Today’s daf (Chagigah 7a) repeatedly references Mishlei 25:17 which states: הֹקַר רַגְלְךָ מִבֵּית רֵעֶךָ פֶּן יִשְׂבָּעֲךָ וּשְׂנֵאֶךָ – ‘Let the presence of your foot be rare in the home of your friend, so that he doesn’t become fed up with you and come to hate you’, and this verse is interpreted by Rav Yochanan as conveying a veiled reference to the pilgrim festivals (which are referred to as רגלים – literally ‘feet’ – since these were the times when pilgrims would travel by foot to the Temple), to teach that there are limits on the number of offerings that pilgrims should bring to the Temple.
Admittedly, as pointed out by Rav Levi, this derivation is somewhat counterintuitive especially given a different biblical verse stating אָבוֹא בֵיתְךָ בְעוֹלוֹת– ‘I will enter Your House with burnt offerings’ (Tehillim 66:13). However, as the Gemara explains, we can distinguish between these two verses whereby in terms of sin (חטאת) and guilt (אשם) offerings we apply the words of Mishlei 25:17 that, ‘let the presence of your foot be rare in the home of your friend’ which emphasizes the notion of limits, while in terms of the עולת ראייה (pilgrimage olah offering) and שלמי חגיגה (festive peace offerings) offerings we apply the unlimited statement from Tehillim 66:13 of, ‘I will enter Your House with burnt offerings’.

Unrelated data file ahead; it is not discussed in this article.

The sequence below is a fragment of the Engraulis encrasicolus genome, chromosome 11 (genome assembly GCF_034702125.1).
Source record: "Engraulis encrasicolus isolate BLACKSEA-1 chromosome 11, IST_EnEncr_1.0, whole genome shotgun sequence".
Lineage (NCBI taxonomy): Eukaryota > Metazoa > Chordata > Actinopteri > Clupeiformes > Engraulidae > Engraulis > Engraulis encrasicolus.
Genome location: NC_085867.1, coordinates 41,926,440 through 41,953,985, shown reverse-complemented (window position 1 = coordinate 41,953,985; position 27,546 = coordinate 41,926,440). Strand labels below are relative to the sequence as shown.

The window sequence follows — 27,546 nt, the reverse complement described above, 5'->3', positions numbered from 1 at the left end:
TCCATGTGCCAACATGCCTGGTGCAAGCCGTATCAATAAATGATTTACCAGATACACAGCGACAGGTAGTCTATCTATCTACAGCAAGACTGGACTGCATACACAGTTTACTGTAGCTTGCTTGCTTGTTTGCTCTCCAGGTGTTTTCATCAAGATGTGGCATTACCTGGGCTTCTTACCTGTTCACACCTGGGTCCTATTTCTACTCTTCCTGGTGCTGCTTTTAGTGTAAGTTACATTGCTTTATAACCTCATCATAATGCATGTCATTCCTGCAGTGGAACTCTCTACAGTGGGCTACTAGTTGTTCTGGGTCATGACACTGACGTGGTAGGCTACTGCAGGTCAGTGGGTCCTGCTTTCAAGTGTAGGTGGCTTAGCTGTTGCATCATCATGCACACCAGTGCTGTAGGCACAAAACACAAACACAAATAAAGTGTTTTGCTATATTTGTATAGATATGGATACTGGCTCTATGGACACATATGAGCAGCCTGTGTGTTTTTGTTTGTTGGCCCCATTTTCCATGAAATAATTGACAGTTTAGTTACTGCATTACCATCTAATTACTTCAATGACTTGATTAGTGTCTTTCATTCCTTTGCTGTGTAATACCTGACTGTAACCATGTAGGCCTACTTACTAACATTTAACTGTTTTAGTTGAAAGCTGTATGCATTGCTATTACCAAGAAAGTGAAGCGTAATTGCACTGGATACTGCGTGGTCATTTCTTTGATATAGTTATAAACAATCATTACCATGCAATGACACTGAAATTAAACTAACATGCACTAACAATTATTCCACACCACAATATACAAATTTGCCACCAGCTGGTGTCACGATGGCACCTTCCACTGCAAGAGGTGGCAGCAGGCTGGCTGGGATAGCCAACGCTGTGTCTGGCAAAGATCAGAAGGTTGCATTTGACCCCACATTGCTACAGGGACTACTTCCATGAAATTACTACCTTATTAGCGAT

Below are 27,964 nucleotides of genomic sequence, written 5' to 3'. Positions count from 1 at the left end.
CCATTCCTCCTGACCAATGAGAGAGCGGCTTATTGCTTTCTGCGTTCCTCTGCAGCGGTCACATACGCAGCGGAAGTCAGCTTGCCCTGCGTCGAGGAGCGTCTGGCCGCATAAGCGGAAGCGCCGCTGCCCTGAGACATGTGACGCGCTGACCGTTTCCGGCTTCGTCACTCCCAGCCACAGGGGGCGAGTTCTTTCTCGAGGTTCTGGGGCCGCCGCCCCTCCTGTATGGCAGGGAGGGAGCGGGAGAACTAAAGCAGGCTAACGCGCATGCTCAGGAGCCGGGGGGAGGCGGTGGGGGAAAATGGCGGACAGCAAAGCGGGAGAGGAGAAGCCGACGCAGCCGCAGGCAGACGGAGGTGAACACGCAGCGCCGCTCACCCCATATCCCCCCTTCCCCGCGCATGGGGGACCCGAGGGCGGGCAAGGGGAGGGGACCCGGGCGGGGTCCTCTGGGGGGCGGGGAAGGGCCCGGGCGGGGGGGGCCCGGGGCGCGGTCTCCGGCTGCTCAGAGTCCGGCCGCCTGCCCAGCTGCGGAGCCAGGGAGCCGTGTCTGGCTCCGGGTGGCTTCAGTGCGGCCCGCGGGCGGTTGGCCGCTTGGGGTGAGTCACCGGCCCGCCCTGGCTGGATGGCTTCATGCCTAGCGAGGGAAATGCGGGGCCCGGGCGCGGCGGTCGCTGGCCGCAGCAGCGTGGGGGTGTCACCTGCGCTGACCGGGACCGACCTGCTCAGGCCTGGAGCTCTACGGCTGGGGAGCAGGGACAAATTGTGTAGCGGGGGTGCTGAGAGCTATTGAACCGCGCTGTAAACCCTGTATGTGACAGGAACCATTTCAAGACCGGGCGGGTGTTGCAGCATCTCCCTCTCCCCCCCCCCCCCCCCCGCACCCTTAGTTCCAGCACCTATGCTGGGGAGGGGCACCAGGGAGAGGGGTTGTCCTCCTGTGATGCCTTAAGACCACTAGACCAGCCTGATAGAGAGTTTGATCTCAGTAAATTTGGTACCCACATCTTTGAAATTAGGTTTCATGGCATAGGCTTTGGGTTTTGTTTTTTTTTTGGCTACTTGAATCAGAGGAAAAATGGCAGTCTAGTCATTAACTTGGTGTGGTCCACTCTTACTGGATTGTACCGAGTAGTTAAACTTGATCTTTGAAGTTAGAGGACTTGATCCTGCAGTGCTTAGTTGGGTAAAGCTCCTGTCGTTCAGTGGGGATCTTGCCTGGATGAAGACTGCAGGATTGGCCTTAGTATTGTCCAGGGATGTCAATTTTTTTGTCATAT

Applying this to friendships, what this means is that if your primary goal when you turn to a particular friend is almost always to burden them with your troubles, or alternatively, to chastise them about mistakes and misjudgments that you think that they are making, then you will likely find that they develop an aversion to your visits, calls, and messages.
Of course, this does not mean that friendships should be rooted in, or be expressive of, toxic positivity. This is because not everything in life is festive and joyous! Still, while friends must be there for us when we are down, their task is also to lift us up when the time is right.
Ultimately, healthy friendships are a matter of balance. Too much of one and your friend can ‘become fed up with you and come to hate you’, while too much of the other and you have created a fictional and toxically positive world where you are not being a real or authentic friend. Figuring out the right balance requires wisdom, and specifically, the wisdom we have within ourselves, as well as the wisdom that we receive from our friends.